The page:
We love brick. Who doesn’t? The building material of choice for ages, it is revered for its rich, organic texture, color and visual interest. And it only gets better with time, the color having more depth after baking in the sun for years.
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If you’re building or remodeling and brick will be part of your home’s exterior, it’s worth considering how different siding materials can be paired with brick to create different design and textural effects. Here we look at five distinct siding options — horizontal, shingle, board and batten, stucco and metal — that work hand-in-glove with classic brick.
Siding 1: Bennett Frank McCarthy Architects, Inc., original photo on Houzz
Horizontal siding comes in many forms, including vinyl sheets, wood planks and fiber cement boards. It offers many design possibilities that can break up the look of dense brick and add visual interest.
1. Go wide and modern. The aesthetic of horizontal dark-stained wood siding skews modern when installed above brick on this remodeled, split-level home. This rich style of siding gives the pictured home a sleek appeal; similar siding can be used to transform a tired exterior into an updated jewel.
2. Choose a precise color match. If you’re going for a completely new look for the exterior, consider color-matching your siding and brick. The result is a cohesive main color field that gives trim and shutters a chance to stand out.
3. Create a subtle accent. The siding adds a modest decorative element on a home that might look less interesting in solid brick.
Siding 2: Brooks Ballard, original photo on Houzz
Cedar shingles, or shakes, as they are also known, are versatile in terms of their look and how they can be installed. Whether you use real wood or a composite material, keep them natural, stain them or paint them, they can be used with brick to evoke various architectural styles.
1. Dress up a Craftsman. The shingles here are the cherry on top of this quintessentially Craftsman-style home, with its deep overhang, decorative brackets and columns. The shingles are stained to coordinate nicely with the brick at the skirting and base of the columns.
2. Be dramatic and modern. Dark colors are striking when used as the predominant color on an exterior.
3. Go beachy. This type of siding, originally used on this style of home on the East Coast, was intended to withstand a harsh Atlantic weather beating, requiring little care. If you have a brick-clad Cape Cod, the cedar shingles are a design detail you may not want to leave out.
Siding 3: Meridith Baer Home, original photo on Houzz
Board and Batten
This classic siding installation is characterized by wide, vertical wooden boards joined together with a strip of wood or “batten” covering the seam. When paired with brick, each element has enough of its own distinct visual appeal that they both shine.
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1. Paint it out. In this photo, the board and batten and the brick are painted to match each other, as well as the trim and doors. This works to allow for one popping accent color on the shutters. Color matching the elements also allows the the natural lines of the vertical boards to create a subtle textural contrast with the lines of the brick.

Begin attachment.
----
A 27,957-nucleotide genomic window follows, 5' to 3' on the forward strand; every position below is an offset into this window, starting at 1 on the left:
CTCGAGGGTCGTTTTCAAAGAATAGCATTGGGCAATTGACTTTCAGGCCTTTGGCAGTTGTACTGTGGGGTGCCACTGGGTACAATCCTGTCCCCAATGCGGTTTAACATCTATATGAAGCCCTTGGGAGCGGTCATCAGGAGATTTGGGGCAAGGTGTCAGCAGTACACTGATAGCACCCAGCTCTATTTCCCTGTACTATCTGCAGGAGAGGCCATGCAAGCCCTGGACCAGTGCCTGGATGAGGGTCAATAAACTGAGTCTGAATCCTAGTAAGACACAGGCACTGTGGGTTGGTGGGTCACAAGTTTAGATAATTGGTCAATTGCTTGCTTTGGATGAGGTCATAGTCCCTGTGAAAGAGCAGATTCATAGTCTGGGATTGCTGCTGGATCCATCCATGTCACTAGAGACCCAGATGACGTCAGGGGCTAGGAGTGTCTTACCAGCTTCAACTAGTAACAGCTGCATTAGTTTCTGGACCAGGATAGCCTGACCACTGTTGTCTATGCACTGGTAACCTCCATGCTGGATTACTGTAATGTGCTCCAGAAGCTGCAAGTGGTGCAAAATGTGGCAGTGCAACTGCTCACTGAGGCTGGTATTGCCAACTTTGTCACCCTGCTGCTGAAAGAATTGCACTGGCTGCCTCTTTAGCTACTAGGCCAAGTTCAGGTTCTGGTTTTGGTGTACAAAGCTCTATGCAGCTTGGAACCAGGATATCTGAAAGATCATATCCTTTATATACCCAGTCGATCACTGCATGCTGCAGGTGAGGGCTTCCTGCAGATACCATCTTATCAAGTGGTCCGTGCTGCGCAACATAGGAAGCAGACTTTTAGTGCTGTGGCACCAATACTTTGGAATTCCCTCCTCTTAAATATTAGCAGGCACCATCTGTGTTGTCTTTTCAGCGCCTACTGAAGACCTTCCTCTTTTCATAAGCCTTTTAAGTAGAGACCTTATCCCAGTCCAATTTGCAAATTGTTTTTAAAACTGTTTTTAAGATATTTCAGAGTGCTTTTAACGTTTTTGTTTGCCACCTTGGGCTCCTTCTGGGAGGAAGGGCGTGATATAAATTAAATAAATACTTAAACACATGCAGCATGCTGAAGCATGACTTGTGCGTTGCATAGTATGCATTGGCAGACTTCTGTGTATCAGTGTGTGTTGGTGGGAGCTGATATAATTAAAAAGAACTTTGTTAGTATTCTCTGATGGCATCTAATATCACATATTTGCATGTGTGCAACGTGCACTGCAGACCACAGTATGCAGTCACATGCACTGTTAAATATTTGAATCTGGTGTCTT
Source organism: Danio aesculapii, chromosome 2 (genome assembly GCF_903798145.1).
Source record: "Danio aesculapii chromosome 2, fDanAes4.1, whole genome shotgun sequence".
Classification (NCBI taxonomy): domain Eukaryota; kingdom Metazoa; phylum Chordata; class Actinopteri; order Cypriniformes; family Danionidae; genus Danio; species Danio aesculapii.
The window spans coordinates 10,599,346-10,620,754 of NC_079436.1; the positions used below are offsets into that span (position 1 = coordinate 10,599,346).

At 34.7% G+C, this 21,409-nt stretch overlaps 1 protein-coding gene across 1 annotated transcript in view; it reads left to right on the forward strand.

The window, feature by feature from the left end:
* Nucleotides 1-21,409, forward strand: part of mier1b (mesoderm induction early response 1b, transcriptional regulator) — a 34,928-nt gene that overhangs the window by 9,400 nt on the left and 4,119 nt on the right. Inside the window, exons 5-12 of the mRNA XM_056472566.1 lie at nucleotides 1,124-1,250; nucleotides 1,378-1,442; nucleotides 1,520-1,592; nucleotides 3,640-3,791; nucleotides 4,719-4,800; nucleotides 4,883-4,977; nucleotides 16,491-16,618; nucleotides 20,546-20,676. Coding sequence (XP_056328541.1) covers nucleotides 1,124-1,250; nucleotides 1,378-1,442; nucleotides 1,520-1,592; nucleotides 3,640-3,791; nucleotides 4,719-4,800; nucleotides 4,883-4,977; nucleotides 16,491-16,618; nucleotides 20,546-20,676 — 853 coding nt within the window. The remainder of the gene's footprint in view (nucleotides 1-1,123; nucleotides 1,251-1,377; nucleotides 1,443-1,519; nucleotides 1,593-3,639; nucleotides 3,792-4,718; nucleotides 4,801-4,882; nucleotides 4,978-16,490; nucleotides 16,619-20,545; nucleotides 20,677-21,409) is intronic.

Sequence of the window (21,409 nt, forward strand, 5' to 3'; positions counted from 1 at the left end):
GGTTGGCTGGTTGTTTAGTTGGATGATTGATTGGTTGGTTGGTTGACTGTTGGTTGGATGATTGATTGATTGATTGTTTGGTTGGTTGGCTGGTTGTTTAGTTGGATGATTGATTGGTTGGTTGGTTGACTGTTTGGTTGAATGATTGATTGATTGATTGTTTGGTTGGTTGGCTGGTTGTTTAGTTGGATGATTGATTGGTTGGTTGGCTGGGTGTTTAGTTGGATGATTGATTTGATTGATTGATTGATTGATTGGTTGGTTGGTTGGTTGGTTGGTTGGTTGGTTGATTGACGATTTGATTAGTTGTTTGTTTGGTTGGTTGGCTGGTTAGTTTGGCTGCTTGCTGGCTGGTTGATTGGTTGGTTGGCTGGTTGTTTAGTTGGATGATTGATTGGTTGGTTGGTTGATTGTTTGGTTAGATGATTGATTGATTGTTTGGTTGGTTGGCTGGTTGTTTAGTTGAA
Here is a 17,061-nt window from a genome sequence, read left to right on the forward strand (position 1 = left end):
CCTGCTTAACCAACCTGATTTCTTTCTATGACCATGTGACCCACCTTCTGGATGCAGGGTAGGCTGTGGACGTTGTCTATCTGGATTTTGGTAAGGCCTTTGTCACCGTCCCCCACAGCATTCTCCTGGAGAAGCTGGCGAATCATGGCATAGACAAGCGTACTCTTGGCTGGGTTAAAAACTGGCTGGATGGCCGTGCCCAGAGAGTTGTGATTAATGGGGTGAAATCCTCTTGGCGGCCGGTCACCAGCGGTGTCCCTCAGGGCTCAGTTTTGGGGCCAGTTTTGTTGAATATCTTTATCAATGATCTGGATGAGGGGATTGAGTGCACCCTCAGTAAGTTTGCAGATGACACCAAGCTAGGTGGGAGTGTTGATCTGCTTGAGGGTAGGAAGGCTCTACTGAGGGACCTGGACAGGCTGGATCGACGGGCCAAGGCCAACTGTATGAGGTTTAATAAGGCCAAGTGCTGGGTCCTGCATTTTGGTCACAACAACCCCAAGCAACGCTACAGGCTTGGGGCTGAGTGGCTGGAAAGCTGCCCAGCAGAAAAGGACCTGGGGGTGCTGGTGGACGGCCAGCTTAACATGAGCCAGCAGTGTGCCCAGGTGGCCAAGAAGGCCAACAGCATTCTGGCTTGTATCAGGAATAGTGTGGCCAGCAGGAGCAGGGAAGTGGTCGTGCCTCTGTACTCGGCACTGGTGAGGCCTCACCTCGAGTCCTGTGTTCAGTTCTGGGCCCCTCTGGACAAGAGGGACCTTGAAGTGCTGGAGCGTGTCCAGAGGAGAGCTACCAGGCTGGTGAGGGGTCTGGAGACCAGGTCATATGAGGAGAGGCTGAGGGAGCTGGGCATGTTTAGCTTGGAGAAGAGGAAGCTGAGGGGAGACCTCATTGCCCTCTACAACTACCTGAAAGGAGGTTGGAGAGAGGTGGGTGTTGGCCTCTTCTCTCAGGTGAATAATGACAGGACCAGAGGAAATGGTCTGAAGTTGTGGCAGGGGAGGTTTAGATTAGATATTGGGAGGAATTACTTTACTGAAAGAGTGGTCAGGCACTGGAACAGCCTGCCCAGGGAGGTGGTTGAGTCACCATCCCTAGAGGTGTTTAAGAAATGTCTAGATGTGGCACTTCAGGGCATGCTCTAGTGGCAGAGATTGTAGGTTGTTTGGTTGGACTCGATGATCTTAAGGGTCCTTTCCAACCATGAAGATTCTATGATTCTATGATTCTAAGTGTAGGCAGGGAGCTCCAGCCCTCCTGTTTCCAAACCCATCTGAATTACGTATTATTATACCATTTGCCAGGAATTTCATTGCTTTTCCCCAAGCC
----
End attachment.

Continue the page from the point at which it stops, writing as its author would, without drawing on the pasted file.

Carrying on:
2. Keep the eye rising. The vertical installation of board and batten siding draws the eye upward and gives the illusion of some extra height. Here’s another color-choosing trick for siding: Look to your brick’s mortar for the shade that works best with your house.
Siding 4: Studio C Architecture & Interiors, original photo on Houzz
Another versatile material that can work well with many different architectural styles, stucco cooperates naturally with brick. Why? Their respective textures play off each other so well. The relative flatness of the stucco can work beautifully as a canvas for brick’s coarse nature and make it really stand out.
1. Layer the texture. This photo is a great example of how stucco can work as expected with brick on a very classic and traditional Tudor-style house. It also reveals the dense texture of the stucco. This material is available in finishes ranging from smooth to coarse, and layering a rougher stucco with brick’s natural surface can be an appealing look.
2. Use brick as the accent. Using the brick as an accent to the stucco is a great option in some parts of the country where brick is not as plentiful or if budget is a concern, as brick is the more expensive material of the two.
Siding 5: carterwilliamson architects, original photo on Houzz
Perhaps not as ubiquitous as the other siding options, metal is a great choice for your brick house if you’re looking for something provocative and unexpected. It’s also versatile and available in many forms, and it can be installed vertically, horizontally or diagonally, depending on the look you’re after.
1. Use it as part of a design recipe. As the French mirepoix mix of celery, carrot and onion is the foundation of many culinary dishes, so the combination of metal, brick and wood often is the basis of modern architectural design. In this photo, the metal works in conjunction with the other materials to create a delightful harmony of elements, each with its own visual interest.
2. Create tension. The dark of the metal is the perfect material to play off the warmth of the red brick, providing a smart design tension between the modern and the traditional.
By Nicole Jacobs, Houzz